There are few more potent images of the Shoah than The Cattle Truck, immortalised in Jorge Semprun's 1960s novel. Yet, only now, seven decades after the transports of Jews from every corner of Europe to the death camps, are the railway authorities being forced to come to terms with their Nazi past.
The French state railway, SNCF, has for the first time publicly expressed its regret for conveying Jews to Nazi death camps in the Second World War. Previously, SNCF had claimed that it had been "forced" into the deportations by Nazi occupiers.
At the root of the change of heart is commerce. The revival of high-speed train travel in the United States encouraged SNCF to bid for contracts in Florida and California - two states heavily peopled with Jews - including Holocaust survivors. It was the persistence of these survivors in getting the French railways to confront their past, and to pay compensation where appropriate, that led SNCF to acknowledge responsibility for the transport of 76,000 Jews from France to Germany.
Closer to home, and as the son of a refugee from Nazi-occupied Europe, I admit to being shocked by the indifference of Britain to the increasing Germanisation of our railways. What makes this trend even harder to take is that Deutsche Bahn - direct descendant of the Reichsbahn that ran most of the European transports -- has never fully come to terms with its disgraceful past. Indeed, there is evidence that the company actually resisted attempts, supported by the German government, to persuade it to acknowledge its history.
Earlier this year, it barely was noticed when Deutsche Bahn successfully bid £1.59 billion for Arriva - one of Britain's biggest train and bus companies. In contrast, when the American food group Kraft bought Cadbury there was a national outburst of indignation over the idea that a valuable part of Britain's business heritage was to fall into the hands of an overseas marauder.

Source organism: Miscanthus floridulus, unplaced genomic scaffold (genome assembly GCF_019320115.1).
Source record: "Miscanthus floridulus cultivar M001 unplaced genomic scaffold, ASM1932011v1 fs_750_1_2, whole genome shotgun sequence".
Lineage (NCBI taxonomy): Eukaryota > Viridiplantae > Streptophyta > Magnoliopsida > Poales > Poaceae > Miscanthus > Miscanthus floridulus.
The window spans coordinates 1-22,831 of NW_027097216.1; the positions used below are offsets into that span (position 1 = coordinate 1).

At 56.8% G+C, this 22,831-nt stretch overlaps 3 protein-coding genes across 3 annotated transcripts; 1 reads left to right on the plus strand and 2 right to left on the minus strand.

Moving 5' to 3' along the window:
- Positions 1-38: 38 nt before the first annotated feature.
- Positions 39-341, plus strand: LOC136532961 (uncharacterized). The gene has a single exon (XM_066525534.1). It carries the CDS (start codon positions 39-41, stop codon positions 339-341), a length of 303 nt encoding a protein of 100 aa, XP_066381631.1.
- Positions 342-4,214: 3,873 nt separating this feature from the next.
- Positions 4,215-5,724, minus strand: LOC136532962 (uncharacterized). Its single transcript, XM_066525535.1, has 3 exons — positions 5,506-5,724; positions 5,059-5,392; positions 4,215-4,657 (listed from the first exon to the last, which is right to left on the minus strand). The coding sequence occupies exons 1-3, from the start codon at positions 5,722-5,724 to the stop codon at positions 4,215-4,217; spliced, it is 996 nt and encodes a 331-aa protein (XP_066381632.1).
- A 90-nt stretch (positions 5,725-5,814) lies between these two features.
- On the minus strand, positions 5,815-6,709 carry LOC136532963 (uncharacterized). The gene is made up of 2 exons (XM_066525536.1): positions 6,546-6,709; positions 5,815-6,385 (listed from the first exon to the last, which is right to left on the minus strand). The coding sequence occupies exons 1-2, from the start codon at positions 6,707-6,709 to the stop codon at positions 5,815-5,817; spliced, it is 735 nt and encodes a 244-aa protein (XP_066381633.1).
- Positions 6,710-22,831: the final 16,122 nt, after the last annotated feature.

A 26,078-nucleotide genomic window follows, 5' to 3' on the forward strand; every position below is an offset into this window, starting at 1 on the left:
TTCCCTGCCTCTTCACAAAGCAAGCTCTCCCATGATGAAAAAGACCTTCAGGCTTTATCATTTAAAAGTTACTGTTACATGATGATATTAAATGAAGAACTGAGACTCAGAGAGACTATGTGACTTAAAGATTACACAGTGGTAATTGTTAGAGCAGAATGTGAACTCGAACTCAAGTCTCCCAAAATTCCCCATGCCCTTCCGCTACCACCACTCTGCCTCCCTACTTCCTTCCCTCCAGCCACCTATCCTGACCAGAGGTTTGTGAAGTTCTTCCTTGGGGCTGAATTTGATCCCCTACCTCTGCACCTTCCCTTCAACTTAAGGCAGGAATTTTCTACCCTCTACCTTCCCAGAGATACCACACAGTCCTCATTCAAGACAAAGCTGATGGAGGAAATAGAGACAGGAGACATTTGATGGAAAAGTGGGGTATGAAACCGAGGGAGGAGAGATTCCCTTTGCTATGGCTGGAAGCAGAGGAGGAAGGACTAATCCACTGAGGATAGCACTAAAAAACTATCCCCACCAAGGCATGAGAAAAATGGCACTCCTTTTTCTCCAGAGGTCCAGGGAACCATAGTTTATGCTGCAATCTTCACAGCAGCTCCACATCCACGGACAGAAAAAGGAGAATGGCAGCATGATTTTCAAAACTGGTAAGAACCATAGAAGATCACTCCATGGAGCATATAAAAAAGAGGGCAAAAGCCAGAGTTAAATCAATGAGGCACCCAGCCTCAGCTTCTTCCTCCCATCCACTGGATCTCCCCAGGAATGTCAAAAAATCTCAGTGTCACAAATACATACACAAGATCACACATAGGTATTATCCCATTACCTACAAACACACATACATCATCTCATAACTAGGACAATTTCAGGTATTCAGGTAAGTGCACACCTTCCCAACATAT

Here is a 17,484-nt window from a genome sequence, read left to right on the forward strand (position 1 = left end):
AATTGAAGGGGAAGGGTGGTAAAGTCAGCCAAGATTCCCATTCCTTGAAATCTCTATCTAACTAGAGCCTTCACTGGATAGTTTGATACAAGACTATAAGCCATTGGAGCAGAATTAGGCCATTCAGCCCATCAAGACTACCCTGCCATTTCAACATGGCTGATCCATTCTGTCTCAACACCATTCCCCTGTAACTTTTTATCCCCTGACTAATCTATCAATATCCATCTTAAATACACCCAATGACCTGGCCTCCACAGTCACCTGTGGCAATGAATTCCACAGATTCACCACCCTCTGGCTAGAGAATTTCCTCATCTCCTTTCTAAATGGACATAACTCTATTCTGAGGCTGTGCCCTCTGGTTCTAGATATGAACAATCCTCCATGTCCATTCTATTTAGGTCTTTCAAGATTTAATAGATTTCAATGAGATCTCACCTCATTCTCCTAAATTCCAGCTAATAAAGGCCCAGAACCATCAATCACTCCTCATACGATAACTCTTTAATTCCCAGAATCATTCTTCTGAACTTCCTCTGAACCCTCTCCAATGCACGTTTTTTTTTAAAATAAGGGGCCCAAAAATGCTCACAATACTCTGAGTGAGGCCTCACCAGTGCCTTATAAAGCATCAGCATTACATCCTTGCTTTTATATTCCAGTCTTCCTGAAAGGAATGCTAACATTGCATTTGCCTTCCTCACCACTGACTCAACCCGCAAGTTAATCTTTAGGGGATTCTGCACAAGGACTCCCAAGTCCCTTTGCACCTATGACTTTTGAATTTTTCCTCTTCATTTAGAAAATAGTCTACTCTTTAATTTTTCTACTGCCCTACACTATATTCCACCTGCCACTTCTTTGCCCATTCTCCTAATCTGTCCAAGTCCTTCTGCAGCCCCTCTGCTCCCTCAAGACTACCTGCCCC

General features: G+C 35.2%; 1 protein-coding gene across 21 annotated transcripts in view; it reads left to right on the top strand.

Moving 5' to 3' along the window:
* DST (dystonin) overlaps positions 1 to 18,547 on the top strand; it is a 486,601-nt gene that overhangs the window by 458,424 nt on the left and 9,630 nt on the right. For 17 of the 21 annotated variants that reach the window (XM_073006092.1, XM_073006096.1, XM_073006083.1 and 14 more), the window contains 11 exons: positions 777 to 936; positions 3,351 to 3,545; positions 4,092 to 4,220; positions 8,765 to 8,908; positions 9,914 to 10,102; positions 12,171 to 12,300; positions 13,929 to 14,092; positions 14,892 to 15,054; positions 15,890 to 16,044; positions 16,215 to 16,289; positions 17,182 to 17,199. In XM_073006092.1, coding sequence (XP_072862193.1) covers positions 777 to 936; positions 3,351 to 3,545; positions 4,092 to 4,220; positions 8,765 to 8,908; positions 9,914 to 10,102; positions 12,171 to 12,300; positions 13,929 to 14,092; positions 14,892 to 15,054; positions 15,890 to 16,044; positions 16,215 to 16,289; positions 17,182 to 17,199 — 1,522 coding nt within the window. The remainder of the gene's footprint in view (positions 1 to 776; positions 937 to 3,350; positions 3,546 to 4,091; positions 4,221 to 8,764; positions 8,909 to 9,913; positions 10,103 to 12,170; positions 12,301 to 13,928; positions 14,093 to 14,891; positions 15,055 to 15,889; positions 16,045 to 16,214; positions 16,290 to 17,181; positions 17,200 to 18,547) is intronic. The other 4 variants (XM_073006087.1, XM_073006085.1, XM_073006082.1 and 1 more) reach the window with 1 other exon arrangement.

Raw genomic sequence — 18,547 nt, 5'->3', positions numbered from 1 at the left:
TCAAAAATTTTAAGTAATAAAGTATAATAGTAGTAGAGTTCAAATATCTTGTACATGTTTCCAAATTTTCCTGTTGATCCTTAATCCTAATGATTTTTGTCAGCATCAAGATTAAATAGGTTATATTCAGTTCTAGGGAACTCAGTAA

This latter acquisition prompted a parliamentary inquiry, a review by the City referee the Takeover Panel, and consideration by the current Business Secretary Vince Cable of a change in the law.
Notwithstanding all this, as a result of the Deutsche Bahn takeover, Arriva trains in Wales will be in German hands, as well as most of London's buses. The German outfit already runs Chiltern Railways, which offers services to Stratford-upon-Avon and other locations from Marylebone. Moreover, travellers on Eurostar will soon be transported on trains built by the German firm Siemens, after it was preferred to a French rival.
It was only two years ago that Deutsche Bahn was publicly criticised by Berlin's chief cultural official, Andre Schmitz, for hampering an exhibition about children deported to concentration camps by the Nazis. "Deutsche Bahn's conduct is completely incomprehensible", said Schmitz, "and damaged not only the company's image, but also efforts by Berlin to come to terms with its history as the centre of power for the Nazi regime."
The travelling exhibition was designed to traverse 6,000 miles of German railtrack stopping at stations along the way, eventually arriving in Auschwitz.
Dissatisfaction with the way Deutsche Bahn confronts its past is not confined to Germany. Earlier this year, two Polish organisations, representing victims of the Nazi Third Reich, issued demands for compensation from Deutsche Bahn when it proposed buying into the Polish railway market. "We want DB to pay compensation to former concentration camp victims and forced labourers," argued campaigner Stanislaw Zalewski.
The German organisation, Train of Remembrance, estimates that the Reichbahn earned the equivalent of almost 500 billion Euros from Nazi-ordered transport of Polish captives. It is remarkable, given this inglorious history, that Britain has so freely given control of large chunks of its railway and bus network to a body that collaborated with the Nazis and has shown such insensitivity to the past.